Addressing alcohol problems for improved HIV/AIDS response

The pervasive HIV/AIDS epidemic presents a major challenge to poverty eradication and development in many low- and middle-income countries. Although progress has been made in combating the disease, many challenges remain. Addressing the impact of alcohol consumption in those countries will help meet some of them. 


HIV/AIDS thwarts development 
Alcohol consumption threatens progress in fighting HIV/AIDS 
Does alcohol contribute to the spread of HIV/AIDS? 
Alcohol consumption and HIV/AIDS progression 
Alcohol’s effects on accessing and receiving medical treatment 
Conclusion – alcohol and HIV 

HIV/AIDS thwarts development

HIV/AIDS is a major impediment to development, and combating the disease is recognized by the United Nations in Millennium Development Goal number 6, “Combat HIV/AIDS, Malaria and other diseases.” Progress toward that goal has been significant, as the number of new HIV infections has declined steadily in most regions around the world. From 2001 to 2012 new infections reduced by 33% and access to treatment increased 40-fold (UNAIDS, 2013). Nonetheless, millions of people are newly infected each year and the disease continues to impose a heavy burden in many low- and middle-income countries in Africa and Asia. As treatment expands, fewer people die of AIDS and more people live with HIV than ever before (UN, 2013). Current efforts to combat HIV/AIDS include disseminating information; providing life-skills education; promoting condom use and medical male circumcision; using treatment as prevention; emphasizing a reduction of unsafe sex to curb new transmissions; and achieving universal access to antiretroviral therapy (ART) for those already infected.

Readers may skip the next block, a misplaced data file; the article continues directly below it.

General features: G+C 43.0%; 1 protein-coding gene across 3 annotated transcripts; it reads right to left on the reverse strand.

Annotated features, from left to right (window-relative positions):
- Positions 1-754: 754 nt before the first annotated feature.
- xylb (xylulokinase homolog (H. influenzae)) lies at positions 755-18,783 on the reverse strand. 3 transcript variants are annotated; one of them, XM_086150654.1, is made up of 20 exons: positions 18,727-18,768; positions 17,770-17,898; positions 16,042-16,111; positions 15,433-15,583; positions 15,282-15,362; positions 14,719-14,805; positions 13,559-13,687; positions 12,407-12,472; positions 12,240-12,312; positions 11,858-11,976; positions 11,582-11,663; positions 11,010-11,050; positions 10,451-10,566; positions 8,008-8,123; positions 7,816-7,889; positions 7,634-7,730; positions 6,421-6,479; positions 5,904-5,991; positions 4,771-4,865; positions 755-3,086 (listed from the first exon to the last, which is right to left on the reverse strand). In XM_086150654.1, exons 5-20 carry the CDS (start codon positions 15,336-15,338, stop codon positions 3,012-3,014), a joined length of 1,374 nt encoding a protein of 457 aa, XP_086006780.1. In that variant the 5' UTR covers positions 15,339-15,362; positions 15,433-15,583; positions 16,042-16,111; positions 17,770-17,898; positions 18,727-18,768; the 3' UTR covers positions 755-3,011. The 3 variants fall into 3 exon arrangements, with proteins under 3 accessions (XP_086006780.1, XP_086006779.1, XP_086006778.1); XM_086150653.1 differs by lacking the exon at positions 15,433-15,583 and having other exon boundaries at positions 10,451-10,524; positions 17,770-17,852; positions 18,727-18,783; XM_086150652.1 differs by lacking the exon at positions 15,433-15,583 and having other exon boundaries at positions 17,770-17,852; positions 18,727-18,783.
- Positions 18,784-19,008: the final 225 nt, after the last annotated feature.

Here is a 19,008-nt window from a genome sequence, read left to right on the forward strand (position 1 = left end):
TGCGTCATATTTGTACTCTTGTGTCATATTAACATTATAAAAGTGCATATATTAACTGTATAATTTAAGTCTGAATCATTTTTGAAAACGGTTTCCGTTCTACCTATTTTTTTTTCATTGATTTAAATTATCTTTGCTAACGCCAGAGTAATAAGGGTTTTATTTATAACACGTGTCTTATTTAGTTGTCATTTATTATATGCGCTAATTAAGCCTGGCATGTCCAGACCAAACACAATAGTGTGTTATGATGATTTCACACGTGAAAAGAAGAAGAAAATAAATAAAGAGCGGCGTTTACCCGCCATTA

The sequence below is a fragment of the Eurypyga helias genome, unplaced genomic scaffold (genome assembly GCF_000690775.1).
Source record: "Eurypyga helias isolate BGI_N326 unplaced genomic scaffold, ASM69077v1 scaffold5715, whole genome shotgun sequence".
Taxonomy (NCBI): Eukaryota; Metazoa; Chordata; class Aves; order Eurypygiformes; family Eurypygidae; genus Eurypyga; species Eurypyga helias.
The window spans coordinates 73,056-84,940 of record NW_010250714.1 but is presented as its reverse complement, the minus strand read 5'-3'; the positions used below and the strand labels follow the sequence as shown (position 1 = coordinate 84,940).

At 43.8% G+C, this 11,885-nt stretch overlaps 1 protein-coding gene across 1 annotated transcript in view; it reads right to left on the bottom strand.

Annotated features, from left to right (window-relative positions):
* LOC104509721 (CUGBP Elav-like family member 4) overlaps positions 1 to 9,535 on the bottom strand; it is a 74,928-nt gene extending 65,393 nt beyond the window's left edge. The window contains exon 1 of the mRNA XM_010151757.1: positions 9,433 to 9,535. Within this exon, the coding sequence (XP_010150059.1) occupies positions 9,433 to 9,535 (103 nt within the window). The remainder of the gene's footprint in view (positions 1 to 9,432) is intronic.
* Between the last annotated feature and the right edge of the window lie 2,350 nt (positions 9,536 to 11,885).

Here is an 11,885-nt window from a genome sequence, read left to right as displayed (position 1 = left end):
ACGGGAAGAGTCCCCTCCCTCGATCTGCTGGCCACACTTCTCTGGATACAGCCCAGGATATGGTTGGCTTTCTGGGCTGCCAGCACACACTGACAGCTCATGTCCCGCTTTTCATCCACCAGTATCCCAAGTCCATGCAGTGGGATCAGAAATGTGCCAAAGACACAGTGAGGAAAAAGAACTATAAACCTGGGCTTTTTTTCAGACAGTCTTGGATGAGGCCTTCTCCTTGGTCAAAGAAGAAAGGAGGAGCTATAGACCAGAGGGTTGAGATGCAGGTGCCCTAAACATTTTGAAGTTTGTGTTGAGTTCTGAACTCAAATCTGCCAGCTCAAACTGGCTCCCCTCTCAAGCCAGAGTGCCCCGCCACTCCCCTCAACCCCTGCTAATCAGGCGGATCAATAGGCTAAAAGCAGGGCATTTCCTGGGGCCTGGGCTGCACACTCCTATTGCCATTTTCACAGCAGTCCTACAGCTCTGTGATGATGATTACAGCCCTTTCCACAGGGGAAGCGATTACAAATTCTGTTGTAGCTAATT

Beyond current initiatives, effective strategies for combating HIV/AIDS must also address the structural forces – legal, economic and social factors – that shape the HIV risk of individuals and populations. STRIVE is one research consortium that examines those factors. Led by the London School of Hygiene and Tropical Medicine, the consortium is investigating the social norms and inequalities that drive HIV, particularly: gender inequality and gender roles that encourage male promiscuity; limited livelihood opportunities; stigma and criminalization; unrestricted alcohol availability, and; drinking norms that exacerbate sexual risk-taking and gender-based violence (STRIVE, 2014).